STEVENSVILLE - The March and April Stevensville School Board meetings left parents, students and community members upset.
At the March board meeting, students, parents and staff spoke passionately in favor of rehiring Stevensville High School counselor Katherine Mason, but the April meeting had a different result. Mason will not be offered a contract for the next school year.
Two students - one off to Princeton College and one a near dropout - shared their view of the educator both said made a major positive impact on their life.
Michael Tummarello, SHS senior, has been accepted to Princeton College, and credits Mason’s help for his success.
“I wouldn’t have gotten in without her,” said Tummarello. “It was just not at all fair. Mrs. Mason is one bright spot in the school. She is a huge asset to Stevensville and she’s been helping kids all across the board. She goes out of her way to help kids, daily. She goes above and beyond every day.”
Tummarello took the steps necessary and got a petition organized to voice the opinion of the student body.
“Students are outraged,” he said. “I realized why not get some of these voices to the school board. As soon as people heard, they would come and find me. More than half were begging to sign it. We got over half the student body.”
According to Tummarello, the whole series of events are wrong.
“At the [March] school board meeting, nearly 100 community members came to support her,” said Tummarello. “The administration said it was because she isn’t a good match for the school. But she was well above average on her performance review. The School Board heard everyone voice their opinion to rehire.”
A vote was taken and the audience thought she was rehired. But, according to Tummarello, the April meeting was a different story.
“They brought in a lawyer who said that since they voted not to not rehire her they had to vote again. That seemed under the radar, and at that meeting they limited public comment to one minute each. Even Mrs. Mason’s lawyer only had one minute. They kept voting until they got the answer they wanted – that’s not the way the process works.
“I’ve never seen anything so terrible in my life. I am horrified. It was a gross injustice.”
Kayla Ewing, also a senior at SHS, will be a first-generation high school graduate and a first-generation college bound student. Ewing struggles with health and family issues and nearly dropped out of school. She credits Mrs. Mason with counseling help.
“Last year I got sick – a chronic illness that they couldn’t even diagnose,” said Ewing. “I had a very bad time and struggled and started to lose hope. She helped me to accept not having answers and work through that and work at school – do the best I can with what was going on. It was really hard – I was suicidal. I have severe anxiety and depression.
“I’ve never met someone so willing to help with outcasts. A lot of my friends dropped out, but because of Ms. Mason they came back. She helps us so greatly.
“I had no idea how I would do my lifelong dream. Ms. Mason helped me fill out college applications and they cost money to even turn them in. She helped me to help get in with the Missoula College. I’m enrolled with Missoula College right now - accepted. She took me to have a meeting with an assistant there and the disability guy.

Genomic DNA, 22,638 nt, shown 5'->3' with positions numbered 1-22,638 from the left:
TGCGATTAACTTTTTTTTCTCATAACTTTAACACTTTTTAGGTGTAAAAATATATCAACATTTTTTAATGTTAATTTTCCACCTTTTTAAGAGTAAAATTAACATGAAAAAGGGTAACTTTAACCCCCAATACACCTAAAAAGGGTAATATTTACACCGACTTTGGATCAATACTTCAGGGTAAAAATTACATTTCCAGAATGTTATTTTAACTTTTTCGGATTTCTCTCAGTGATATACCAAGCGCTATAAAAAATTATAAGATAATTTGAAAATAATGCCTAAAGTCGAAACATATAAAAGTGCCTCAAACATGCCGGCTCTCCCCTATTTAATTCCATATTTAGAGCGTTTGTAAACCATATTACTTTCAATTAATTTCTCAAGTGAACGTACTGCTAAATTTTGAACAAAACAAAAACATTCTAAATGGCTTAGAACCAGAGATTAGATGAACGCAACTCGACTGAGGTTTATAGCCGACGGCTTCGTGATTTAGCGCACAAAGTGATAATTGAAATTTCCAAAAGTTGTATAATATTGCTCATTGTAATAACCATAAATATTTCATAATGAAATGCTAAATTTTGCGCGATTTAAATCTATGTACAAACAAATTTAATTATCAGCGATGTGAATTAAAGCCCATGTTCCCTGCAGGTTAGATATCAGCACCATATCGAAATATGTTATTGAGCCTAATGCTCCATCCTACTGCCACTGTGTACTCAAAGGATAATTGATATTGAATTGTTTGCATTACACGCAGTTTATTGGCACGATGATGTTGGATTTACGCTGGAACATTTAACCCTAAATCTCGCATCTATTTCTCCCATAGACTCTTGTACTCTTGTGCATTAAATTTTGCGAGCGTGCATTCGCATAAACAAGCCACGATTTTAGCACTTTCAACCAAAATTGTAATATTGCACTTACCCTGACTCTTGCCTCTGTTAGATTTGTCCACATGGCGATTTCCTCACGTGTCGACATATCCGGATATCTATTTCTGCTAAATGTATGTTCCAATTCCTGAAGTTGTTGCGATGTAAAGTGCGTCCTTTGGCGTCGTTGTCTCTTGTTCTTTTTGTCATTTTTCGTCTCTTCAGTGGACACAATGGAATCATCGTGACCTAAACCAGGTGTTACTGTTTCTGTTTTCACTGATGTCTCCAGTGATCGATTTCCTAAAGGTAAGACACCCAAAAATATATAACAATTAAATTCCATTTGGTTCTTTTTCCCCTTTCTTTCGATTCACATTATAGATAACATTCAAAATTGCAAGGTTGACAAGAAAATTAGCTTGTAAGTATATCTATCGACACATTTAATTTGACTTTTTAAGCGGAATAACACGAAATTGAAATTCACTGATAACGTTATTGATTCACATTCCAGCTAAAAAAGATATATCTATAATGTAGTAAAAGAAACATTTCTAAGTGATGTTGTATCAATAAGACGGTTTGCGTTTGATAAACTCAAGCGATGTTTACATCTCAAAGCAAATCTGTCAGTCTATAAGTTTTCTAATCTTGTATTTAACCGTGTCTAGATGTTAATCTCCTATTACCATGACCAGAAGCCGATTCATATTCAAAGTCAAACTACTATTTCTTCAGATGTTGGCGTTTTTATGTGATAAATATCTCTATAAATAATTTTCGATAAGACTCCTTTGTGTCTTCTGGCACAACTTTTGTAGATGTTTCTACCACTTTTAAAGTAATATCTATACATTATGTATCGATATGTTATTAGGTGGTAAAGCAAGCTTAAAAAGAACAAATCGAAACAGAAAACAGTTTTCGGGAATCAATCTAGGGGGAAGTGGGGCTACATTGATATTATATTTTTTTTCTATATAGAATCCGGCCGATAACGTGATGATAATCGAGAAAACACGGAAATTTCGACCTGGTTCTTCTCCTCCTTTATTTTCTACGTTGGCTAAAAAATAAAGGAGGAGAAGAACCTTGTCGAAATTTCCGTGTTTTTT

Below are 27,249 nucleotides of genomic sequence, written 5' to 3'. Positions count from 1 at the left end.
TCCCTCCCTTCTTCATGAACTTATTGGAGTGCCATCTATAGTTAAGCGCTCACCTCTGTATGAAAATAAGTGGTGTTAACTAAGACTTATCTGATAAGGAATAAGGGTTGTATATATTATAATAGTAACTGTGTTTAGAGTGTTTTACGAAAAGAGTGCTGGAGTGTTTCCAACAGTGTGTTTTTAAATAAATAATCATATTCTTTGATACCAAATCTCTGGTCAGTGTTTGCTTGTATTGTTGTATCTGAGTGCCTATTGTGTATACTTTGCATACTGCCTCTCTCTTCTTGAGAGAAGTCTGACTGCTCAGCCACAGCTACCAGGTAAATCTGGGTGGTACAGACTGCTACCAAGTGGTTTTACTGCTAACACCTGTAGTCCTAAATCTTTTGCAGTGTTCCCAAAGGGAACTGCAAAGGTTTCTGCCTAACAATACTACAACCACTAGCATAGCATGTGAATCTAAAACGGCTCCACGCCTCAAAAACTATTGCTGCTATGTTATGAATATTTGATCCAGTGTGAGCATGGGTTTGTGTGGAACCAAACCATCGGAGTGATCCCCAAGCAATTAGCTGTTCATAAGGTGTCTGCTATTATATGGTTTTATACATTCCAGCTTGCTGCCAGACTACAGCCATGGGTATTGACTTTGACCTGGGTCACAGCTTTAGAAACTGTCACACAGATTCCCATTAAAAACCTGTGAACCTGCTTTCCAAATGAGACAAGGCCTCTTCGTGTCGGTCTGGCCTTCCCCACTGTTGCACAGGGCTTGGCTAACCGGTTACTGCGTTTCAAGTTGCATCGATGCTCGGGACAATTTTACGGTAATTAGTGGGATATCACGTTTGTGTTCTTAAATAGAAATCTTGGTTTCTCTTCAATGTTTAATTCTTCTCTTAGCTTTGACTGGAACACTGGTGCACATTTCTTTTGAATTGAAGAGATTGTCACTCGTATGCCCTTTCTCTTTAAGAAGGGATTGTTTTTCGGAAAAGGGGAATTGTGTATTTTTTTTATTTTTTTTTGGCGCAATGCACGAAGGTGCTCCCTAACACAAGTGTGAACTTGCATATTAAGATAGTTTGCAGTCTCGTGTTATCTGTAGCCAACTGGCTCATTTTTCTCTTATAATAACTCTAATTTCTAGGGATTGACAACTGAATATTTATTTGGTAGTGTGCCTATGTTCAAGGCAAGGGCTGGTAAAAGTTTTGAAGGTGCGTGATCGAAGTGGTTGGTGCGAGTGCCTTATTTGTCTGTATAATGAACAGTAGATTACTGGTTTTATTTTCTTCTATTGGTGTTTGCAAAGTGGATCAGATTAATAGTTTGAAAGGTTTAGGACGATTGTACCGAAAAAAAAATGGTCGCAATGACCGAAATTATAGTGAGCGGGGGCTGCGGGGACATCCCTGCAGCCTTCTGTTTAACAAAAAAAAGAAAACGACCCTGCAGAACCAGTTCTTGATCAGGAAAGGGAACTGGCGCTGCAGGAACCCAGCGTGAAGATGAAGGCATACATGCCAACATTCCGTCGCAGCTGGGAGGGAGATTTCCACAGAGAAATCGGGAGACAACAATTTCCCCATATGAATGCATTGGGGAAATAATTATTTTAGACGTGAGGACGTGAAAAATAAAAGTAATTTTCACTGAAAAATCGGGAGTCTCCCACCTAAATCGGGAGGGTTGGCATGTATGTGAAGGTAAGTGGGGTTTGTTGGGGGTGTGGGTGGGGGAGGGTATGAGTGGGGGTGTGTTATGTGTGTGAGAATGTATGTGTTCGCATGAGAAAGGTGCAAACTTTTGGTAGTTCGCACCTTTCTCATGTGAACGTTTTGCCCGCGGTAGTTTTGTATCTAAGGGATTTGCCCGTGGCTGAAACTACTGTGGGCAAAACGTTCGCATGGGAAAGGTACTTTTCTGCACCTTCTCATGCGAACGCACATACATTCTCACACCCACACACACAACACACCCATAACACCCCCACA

“It’s hard to imagine going through everything that I did without her there. I’ve had school counselors before but she is real, truthful.”
According to Stevensville Superintendent David Whitesell, “The board basically non-renewed a non-tenured teacher, according to 20-4-206 MCA - without a cause, without reason.”
Whitesell summed up the events of the March meeting.
“At the March meeting, the board had before them a motion not to renew her, and they listened to public comment. There was a lot of emotion - these things are difficult. The motion to not hire Mrs. Mason was rejected.”
Whitesell summed up April’s meeting: “For the meeting on Tuesday [April 8], the board had Katherine Mason on the agenda for clarification of her status. During the meeting, a board member made a motion not hire her, that motion was seconded and a vote taken. It failed as a tie, 4-4. After much discussion, another board member made a motion to hire her, that was seconded and that failed, 7-1. Then there was more discussion and then a motion was made to not hire her. It was seconded and it passed, 5-3.”
The school board decision means that Katherine Mason will not be issued a contract for next year.
Mason said she has had only positive job reviews and feels she has the skills to do the job.
“I have a bachelor’s degree in psychology (Virginia), a master’s in school counseling (CSU Sacramento), and was a practicing college career scholarship counselor prior to becoming a high school guidance counselor. I’ve been in the field for 15 years,” she said.
She said she is sad to leave a job she loves.
“Some of these kids, their stories are heartbreaking. I always tell them I wish I had a magic wand.”
She said the events have been emotionally very hard.
“This has been so horrible for me and my family, stress, anxiety, tears. I don’t feel like I will get my job back. It got very muddied and confusing and I’m not sure at this point if it can be changed. Our kids aren’t being valued and it’s a bad thing,” she said.
As of Thursday, Mason said they are in the grievance process right now, but that her position has already been advertised.